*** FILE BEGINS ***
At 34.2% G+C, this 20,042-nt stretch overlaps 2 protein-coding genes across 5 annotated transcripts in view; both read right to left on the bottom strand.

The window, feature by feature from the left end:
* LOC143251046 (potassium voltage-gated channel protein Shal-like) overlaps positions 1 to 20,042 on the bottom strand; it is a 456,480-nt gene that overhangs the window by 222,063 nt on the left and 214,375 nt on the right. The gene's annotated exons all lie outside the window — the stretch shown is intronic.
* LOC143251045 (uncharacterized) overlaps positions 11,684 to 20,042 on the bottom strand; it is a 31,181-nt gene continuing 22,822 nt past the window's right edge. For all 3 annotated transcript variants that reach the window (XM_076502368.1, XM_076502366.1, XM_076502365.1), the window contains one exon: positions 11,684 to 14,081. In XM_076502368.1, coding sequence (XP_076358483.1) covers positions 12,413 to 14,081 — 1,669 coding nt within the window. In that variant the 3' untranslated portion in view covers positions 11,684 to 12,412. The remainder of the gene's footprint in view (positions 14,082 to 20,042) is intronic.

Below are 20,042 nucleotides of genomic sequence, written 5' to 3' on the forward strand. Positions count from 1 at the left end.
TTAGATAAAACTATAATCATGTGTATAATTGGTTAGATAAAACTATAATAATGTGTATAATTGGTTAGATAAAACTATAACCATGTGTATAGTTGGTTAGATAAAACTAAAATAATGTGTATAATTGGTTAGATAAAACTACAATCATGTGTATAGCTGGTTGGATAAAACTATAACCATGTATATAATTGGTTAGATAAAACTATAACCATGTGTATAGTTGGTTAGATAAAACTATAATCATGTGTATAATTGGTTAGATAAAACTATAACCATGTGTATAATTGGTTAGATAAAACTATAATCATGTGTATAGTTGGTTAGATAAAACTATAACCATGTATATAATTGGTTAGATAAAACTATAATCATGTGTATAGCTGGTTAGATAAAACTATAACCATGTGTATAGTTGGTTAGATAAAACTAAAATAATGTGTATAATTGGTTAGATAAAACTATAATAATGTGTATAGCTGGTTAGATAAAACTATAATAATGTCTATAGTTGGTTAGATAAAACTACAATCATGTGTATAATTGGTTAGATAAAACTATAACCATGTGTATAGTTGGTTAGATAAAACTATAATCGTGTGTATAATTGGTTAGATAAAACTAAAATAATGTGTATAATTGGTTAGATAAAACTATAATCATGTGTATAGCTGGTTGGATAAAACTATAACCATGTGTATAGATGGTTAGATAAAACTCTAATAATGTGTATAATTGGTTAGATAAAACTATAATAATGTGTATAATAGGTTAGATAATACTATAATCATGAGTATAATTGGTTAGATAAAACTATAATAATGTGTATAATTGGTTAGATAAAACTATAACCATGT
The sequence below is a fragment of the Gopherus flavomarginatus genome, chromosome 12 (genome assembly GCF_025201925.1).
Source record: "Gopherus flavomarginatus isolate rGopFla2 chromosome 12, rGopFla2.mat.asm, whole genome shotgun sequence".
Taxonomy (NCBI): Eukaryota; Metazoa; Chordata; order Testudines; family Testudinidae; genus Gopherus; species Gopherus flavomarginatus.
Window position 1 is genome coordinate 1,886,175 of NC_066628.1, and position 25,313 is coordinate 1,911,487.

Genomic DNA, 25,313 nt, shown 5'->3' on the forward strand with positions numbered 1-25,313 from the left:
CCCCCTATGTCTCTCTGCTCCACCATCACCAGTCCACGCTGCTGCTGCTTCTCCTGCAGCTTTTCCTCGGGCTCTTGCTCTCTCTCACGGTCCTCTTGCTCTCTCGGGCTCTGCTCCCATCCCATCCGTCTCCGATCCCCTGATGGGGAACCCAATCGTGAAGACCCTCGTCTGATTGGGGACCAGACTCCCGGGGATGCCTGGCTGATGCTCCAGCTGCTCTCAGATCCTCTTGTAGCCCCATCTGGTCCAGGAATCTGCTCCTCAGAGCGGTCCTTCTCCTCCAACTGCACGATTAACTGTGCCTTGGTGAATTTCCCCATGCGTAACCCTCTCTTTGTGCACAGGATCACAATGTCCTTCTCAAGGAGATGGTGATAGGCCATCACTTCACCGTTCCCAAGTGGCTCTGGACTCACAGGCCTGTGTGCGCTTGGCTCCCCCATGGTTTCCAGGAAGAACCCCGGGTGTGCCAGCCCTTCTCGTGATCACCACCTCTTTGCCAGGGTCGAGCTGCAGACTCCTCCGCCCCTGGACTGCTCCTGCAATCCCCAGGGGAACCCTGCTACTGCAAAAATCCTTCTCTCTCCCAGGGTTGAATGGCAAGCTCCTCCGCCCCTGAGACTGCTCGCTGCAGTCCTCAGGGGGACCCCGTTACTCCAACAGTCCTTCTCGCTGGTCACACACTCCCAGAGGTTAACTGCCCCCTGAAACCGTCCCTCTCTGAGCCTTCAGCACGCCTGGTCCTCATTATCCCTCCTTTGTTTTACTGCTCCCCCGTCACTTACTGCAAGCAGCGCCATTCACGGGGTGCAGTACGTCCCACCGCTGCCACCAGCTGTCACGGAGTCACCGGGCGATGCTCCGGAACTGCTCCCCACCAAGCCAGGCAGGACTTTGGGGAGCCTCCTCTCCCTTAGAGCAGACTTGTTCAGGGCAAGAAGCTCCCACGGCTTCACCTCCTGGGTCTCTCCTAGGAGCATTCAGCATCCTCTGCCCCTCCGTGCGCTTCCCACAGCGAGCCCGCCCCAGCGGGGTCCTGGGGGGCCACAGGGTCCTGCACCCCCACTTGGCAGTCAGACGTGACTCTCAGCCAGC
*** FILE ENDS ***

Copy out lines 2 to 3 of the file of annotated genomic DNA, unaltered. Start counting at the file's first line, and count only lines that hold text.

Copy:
The window, feature by feature from the left end:
* LOC143251046 (potassium voltage-gated channel protein Shal-like) overlaps positions 1 to 20,042 on the bottom strand; it is a 456,480-nt gene that overhangs the window by 222,063 nt on the left and 214,375 nt on the right. The gene's annotated exons all lie outside the window — the stretch shown is intronic.